1. ## integral

Hi,

I'm trying to integrate the following, I can see that if the exponent of the function was negative 1/2 it would integrate to cosh. I'm not sure how to use that information:

$\displaystyle \int \sqrt{(4x^2-1)} \, \mathrm{d}x.$

thanks

2. ## Re: integral

Let $x = \dfrac{1}{2}\sec \theta$. Then $dx = \dfrac{1}{2}\sec \theta \tan \theta d\theta$

Plugging in:

\begin{align*}\displaystyle \int \sqrt{4x^2-1} dx & = \dfrac{1}{2}\int \sqrt{\sec^2 \theta - 1} \sec \theta \tan \theta d\theta \\ & = \dfrac{1}{2}\int \sqrt{\tan^2 \theta}\sec \theta \tan \theta d\theta \\ & = \dfrac{1}{2}\int \sin \theta \tan \theta \sec^2 \theta d\theta\end{align*}

Let $u = \sin \theta, dv = \tan \theta \sec^2 \theta d\theta$. Then $w = \tan \theta, dw = \sec^2 \theta d\theta$, so $dv = wdw$. Integrating, we get $v = \dfrac{1}{2}w^2 = \dfrac{1}{2}\tan^2 \theta$ and $du = \cos \theta d\theta$.

So, plugging in, you get:

\begin{align*}\displaystyle \dfrac{1}{2}\int \sin \theta \tan \theta \sec^2 \theta d\theta & = \dfrac{1}{4}\sin \theta \tan^2 \theta - \dfrac{1}{4}\int \cos \theta \tan^2 \theta d\theta \\ & = \dfrac{1}{4}\sin \theta \tan^2 \theta - \dfrac{1}{4} \int \dfrac{\sin^2 \theta}{\cos \theta} d\theta \\ & = \dfrac{1}{4}\sin \theta \tan^2 \theta - \dfrac{1}{4} \int \dfrac{1-\cos^2 \theta}{\cos \theta} d\theta \\ & = \dfrac{1}{4}\sin \theta \tan^2 \theta - \dfrac{1}{4} \int \sec \theta d\theta + \dfrac{1}{4}\int \cos \theta d\theta \\ & = \dfrac{1}{4}\sin \theta \tan^2 \theta - \dfrac{1}{4} \ln \left| \sec \theta + \tan \theta \right| + \dfrac{1}{4}\sin \theta + C \\ & = \dfrac{1}{4} \left( \sin \theta(\tan^2 \theta +1) - \ln \left|\sec \theta + \tan \theta\right|\right) + C \\ & = \dfrac{1}{4}\left(\sin \theta \sec^2 \theta - \ln \left|\sec \theta + \tan \theta \right| \right) + C\end{align*}

Next, you need to substitute back in. Since $x = \dfrac{1}{2}\sec \theta$, you have $\sec \theta = 2x$. Since $\sec \theta = \dfrac{\text{hyp}}{\text{adj}}$, you can figure out the other trig functions: $\text{opp} = \sqrt{4x^2-1}, \text{adj} = 1, \text{hyp} = 2x$. Then, $\sin \theta = \dfrac{\sqrt{4x^2-1}}{2x}, \tan \theta = \sqrt{4x^2-1}$.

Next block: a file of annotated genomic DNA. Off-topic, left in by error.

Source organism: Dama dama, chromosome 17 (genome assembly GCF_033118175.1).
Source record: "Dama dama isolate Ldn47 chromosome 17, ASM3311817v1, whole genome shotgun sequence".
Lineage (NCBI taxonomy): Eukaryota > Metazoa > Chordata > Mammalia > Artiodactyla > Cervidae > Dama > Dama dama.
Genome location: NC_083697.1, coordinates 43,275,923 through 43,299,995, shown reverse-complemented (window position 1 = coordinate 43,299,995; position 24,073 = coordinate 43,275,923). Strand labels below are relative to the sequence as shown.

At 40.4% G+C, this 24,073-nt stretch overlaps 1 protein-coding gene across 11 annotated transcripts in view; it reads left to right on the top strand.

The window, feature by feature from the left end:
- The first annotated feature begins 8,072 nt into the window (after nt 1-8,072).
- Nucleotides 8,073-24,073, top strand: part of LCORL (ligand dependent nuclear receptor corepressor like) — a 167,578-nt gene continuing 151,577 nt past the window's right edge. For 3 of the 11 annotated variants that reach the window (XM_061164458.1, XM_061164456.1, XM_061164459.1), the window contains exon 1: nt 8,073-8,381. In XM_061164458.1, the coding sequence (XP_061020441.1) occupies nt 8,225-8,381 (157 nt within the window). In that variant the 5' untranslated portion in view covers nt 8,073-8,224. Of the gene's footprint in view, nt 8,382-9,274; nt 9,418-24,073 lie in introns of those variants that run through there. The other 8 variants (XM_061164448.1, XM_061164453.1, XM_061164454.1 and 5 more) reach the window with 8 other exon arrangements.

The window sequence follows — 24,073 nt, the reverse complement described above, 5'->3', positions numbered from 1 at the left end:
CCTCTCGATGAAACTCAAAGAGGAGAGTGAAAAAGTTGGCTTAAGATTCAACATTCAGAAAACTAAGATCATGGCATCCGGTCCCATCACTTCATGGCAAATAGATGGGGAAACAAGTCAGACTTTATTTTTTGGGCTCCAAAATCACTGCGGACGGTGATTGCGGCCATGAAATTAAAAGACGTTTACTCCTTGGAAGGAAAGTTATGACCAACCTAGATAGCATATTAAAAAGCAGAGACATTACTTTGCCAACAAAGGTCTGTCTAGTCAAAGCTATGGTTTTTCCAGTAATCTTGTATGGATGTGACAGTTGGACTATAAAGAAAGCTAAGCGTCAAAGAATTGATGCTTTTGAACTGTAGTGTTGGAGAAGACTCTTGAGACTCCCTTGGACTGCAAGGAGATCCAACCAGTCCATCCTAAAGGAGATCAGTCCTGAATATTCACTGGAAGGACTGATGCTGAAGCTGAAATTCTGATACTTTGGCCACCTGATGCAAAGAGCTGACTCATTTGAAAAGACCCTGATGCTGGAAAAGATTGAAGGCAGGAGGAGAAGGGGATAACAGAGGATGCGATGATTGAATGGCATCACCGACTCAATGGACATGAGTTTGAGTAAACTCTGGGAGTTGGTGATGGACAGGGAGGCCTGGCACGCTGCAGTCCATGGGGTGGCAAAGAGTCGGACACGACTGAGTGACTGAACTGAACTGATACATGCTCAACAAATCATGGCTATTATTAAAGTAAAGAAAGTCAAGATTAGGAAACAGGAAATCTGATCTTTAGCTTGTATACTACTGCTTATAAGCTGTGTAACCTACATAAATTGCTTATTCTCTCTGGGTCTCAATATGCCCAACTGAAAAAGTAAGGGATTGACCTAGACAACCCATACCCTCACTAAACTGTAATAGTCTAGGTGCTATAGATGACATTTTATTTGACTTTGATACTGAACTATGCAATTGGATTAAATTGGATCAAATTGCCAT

So, this gives:

\begin{align*}\dfrac{1}{4}\left(\sin \theta \sec^2 \theta - \ln \left|\sec \theta + \tan \theta \right| \right) + C & = \dfrac{1}{4}\left(\dfrac{\sqrt{4x^2-1}}{2x}(2x)^2 - \ln \left|2x + \sqrt{4x^2-1}\right|\right) + C \\ & = \dfrac{1}{4}\left(2x\sqrt{4x^2-1} - \ln\left|2x + \sqrt{4x^2-1} \right| \right) + C\end{align*}

3. ## Re: integral

you're not gettin paid enough for this....

4. ## Re: integral

Alternatively, you could do it with a hyperbolic sub.

$$x = \tfrac{1}{2}\cosh u:$$
\begin{align*} \int \sqrt{4x^2 - 1} \ \text{d}x & = \frac{1}{2} \int \sqrt{ \cosh^2 u - 1} \sinh u \ \text{d}u \\ & = \frac{1}{2} \int \sinh^2 u \ \text{d}u \\ & = \frac{1}{4} \int \cosh 2u - 1 \ \text{d}u \\ & = \frac{1}{4} \left( \tfrac{1}{2} \sinh 2u - u \right) + C \\ & = \frac{1}{4}\big( \sinh u \cosh u - u\big) + C \end{align*}

Now use $x = \tfrac{1}{2}\cosh u \iff \cosh u = 2x, \ \sinh u = \sqrt{4x^2 - 1}$ to get:

$$\int \sqrt{4x^2 - 1}\ \text{d}x = \frac{1}{4}\Big(2x \sqrt{4x^2 - 1} - \text{arcosh} 2x\Big) + C = \frac{1}{4} \Big(2x \sqrt{4x^2 - 1} - \ln \left| 2x + \sqrt{4x^2 - 1} \right|\Big) + C$$